Dr. Sellar well says that “ these lines leave on the mind the same impression of antique majesty as is produced by the unadorned record of character and work accomplished inscribed on the tomb of the Scipios.”5

The forms of this early poetry were taken chiefly from the Greek, but that was all. When we search deeper we are struck with the discovery that the mighty Roman character was born fullgrown, and was as remote from the Greek type in the verse of Ennius as in that of Virgil, — perhaps remoter. It is useless to analyze that character; it has so stamped itself on the world that the word " Roman ” is its own sufficient definition. Margaret Fuller Ossoli well says, in her fragment of autobiography, “ We are never better understood than when we speak of a ‘ Roman virtue,’ a ‘ Roman outline.’ ” To literature this temperament contributed a peculiar weight and dignity of tone, with a profound reverence for law and for the state. There was almost nothing of the idealism which pervaded the Greek tragedy, and as little of the riotous vivacity and the daring personal ities of the older Greek comedy. In short, the poetical literature of the elder nation took to itself wings, while the younger walked on the earth, grave, strong, practical. All this difference in quality was shown even in the days of Nævies and Ennius; much more when Lucretius and Catullus became the two leading literary representatives of the republic.

The last-named two seem so far apart that it is hard to think of them as belonging to the same period. Yet Darwin and Swinburne are children of the same epoch in England; and Lucretius has been claimed as a more tuneful and poetic Darwin, while Catullus unites, like Swinburne, an exquisite sense of literary form with the love of liberty, and with a decided taste for the fleshly school. To consider these two ancient poets is, as Dr. Sellars justly points out, to view republican Rome in its full strength, so far as relates to literature.

The Roman quality of Lucretius does not lie especially in his historic references, nor yet in the direct utterance of national pride. But Dr. Sellar tells us admirably just where it is to be found, — in his moral temper.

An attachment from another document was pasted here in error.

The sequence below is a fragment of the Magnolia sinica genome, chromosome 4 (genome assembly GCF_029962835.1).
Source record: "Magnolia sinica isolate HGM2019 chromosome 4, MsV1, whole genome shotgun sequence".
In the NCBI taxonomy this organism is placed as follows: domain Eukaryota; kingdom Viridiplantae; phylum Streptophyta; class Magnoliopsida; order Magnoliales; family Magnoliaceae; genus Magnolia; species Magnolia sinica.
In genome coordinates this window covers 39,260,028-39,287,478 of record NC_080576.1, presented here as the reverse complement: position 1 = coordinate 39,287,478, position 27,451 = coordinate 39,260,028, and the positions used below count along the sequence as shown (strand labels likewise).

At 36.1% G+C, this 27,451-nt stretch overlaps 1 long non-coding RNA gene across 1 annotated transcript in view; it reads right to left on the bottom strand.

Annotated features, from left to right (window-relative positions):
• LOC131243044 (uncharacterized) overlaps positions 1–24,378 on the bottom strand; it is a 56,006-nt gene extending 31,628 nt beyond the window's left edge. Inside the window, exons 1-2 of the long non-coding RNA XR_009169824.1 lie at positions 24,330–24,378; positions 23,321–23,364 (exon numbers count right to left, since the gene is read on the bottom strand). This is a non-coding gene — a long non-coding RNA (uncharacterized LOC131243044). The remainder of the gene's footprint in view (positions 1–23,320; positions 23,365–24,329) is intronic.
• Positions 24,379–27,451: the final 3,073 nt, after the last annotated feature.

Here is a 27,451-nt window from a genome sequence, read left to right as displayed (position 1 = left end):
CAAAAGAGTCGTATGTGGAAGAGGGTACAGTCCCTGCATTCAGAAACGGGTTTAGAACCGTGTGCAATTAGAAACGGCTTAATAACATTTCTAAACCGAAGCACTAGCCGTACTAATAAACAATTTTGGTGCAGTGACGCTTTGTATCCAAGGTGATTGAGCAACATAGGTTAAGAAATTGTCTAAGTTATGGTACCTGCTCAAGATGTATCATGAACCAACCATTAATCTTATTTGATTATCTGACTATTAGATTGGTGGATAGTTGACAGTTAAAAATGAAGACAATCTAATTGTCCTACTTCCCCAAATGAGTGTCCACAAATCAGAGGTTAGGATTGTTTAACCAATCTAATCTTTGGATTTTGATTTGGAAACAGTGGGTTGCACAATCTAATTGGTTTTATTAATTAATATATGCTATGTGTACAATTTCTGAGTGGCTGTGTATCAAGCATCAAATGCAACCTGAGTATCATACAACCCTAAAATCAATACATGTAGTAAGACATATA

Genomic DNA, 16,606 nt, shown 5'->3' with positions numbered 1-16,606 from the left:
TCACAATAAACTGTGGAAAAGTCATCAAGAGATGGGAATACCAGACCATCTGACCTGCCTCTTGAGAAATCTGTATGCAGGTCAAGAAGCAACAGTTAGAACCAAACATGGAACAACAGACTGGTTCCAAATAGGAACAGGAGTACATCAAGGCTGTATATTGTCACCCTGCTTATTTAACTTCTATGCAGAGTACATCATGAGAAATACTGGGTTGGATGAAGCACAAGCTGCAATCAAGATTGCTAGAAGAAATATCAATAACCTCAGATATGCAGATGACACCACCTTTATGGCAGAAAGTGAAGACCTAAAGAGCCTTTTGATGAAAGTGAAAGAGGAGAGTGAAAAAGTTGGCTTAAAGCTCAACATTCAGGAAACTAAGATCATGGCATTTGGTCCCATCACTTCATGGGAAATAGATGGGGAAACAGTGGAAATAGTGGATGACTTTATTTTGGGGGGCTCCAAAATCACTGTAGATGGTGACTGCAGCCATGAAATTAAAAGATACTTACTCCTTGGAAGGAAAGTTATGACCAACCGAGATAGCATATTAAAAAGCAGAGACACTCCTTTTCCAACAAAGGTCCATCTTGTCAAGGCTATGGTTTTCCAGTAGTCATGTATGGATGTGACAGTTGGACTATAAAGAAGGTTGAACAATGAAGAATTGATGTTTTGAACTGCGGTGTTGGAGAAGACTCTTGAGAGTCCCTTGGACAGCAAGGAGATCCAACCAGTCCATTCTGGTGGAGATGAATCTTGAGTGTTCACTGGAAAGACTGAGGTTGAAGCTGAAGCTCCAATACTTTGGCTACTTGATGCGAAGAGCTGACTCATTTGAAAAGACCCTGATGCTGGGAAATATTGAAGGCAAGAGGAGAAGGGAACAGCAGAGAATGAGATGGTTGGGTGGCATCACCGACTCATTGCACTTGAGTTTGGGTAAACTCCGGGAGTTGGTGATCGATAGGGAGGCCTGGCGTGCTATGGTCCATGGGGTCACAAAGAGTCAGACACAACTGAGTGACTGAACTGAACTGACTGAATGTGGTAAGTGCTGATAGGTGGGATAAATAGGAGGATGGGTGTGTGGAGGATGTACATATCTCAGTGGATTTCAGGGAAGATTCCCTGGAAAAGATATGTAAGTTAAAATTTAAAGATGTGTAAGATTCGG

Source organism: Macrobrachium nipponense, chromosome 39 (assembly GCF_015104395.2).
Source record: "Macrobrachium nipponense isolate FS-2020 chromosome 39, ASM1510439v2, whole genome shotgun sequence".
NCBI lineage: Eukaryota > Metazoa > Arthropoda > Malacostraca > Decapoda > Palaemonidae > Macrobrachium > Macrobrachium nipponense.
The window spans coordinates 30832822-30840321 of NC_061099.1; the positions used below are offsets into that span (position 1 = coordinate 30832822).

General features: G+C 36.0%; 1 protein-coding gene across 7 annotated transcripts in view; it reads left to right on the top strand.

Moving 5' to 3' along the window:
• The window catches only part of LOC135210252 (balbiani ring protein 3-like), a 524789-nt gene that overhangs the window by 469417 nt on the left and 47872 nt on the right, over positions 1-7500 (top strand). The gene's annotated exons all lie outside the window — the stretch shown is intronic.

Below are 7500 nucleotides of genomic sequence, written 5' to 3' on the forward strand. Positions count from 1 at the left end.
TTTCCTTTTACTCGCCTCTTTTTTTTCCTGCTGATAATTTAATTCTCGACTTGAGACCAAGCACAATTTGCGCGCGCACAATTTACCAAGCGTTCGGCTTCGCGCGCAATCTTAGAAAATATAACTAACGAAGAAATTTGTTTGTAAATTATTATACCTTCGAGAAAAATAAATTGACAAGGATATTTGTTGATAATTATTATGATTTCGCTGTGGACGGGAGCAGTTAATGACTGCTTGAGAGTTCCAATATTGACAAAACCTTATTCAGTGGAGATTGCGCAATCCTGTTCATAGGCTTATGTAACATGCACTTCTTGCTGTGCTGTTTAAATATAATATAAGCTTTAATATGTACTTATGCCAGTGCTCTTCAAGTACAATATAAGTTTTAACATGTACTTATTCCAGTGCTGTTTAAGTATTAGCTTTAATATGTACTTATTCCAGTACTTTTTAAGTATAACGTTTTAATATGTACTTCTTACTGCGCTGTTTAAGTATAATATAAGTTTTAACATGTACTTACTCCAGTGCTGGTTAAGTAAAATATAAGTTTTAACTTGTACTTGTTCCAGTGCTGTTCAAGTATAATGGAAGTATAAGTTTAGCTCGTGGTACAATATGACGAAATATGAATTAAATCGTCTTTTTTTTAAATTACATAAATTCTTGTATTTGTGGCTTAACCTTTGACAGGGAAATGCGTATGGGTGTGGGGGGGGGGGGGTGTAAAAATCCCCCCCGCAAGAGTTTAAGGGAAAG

“ He is a truer type of the strong character and commanding genius of his country than either Virgil or Horace. He has the Roman conquering energy, the Roman reverence for the majesty of law, the Roman gift for introducing order into a confused world, the Roman power of impressing his authority upon the minds of men. In his fortitude, his superiority to human weakness, his seriousness of spirit, his dignity of bearing, he seems to embody the great Roman qualities 'constantia ’ and ‘ gravitas.'6

Mr. Froude says of the age when Lucretius lived that it was “ saturated with cant ; ” and against this cant the whole work of Lucretius, De Rerum Natura, was a fresh and living protest. This gives it immortality, in spite of its long and heavy and unreadable passages.

It is Greek and Roman at once: Greek on the speculative side, Roman on the practical. And whether speculative or practical, the poet aims at truth, and no admiration for what is great, or love of what is beautiful, leads him astray. Cicero in his highest philosophic words still gives us a slight sense of posing in an attitude. He is an Edward Everett of antiquity ; we wonder at his varied and inexhaustible cultivation, yet he leaves us cold. Nobody said finer things than Virgil; there is not a stoic maxim in Diogenes Laertius that has in it more condensed heroism than such lines as

“ Disce, puer, virtutem ex me verumque laborem;
Fortunam ex ahis.” 7

It was a merit of the Latin language, a bequest of the Roman strength, that even on the lips of a courtier it could put on a dignity like this. But the moral bearing of Lucretius was a matter not of phrases, but of character. To be sure, he does away with all direct dependence on the gods, and sees in them only a race of painless and ethereal beings, with no concern for human life ; he does away with the thought of immortality : yet all this is not for frivolity, but as a means to emancipation.

He wishes to diminish the sum of human suffering ; — just what Buddha sought by the “ Wheel of the Law ; ” what Epictetus sought by substituting essentials for non-essentials. Lucretius seeks it by doing away with the fear of the gods and the fear of men ; by teaching his readers to absorb themselves in higher studies, to love nature, to explore truth, and to look with pity on the proud. Epictetus might have written this passage, though he would have put it more tersely : —

“ But there is no greater joy than to hold high aloft the tranquil abodes well bulwarked by the learning of the wise, whence thou mayest look down on other men, and see them wandering every way and lost in error, seeking the road of life; mayest mark the strife of genius, the rivalries of rank, the struggle night and day with surprising effort to reach the highest place and be master of the state.”8

Like Epictetus, Lucretius does injustice to the active life of the world ; but, unlike Epictetus, he recognizes human tenderness and the ties of love. No man has written more fervently of filial and conjugal affection, and in his theory of society he finds the first source of favorable influence under barbarism in the winning ways of young children toward their rugged parents. So he presents as the chief sadness of death the parting forever from the endearments of home : —

“ Iam iam non domus accipiet te læta, neque uxor Optima nec dulces occurrent oscula nati Præripere et tacita pectus dulcedine tangent.” 9

While Lucretius claims to be an epicurean,— Lord Bacon, by the way. oddly calls him an “ epicure,” — his philosophy is rather like a softened stoicism, fully recognizing human emotion, but regarding it as a thing to be held subordinate. The Persian Omar Khayyam often comes near to the solemn strain of Lucretius, as when he writes, —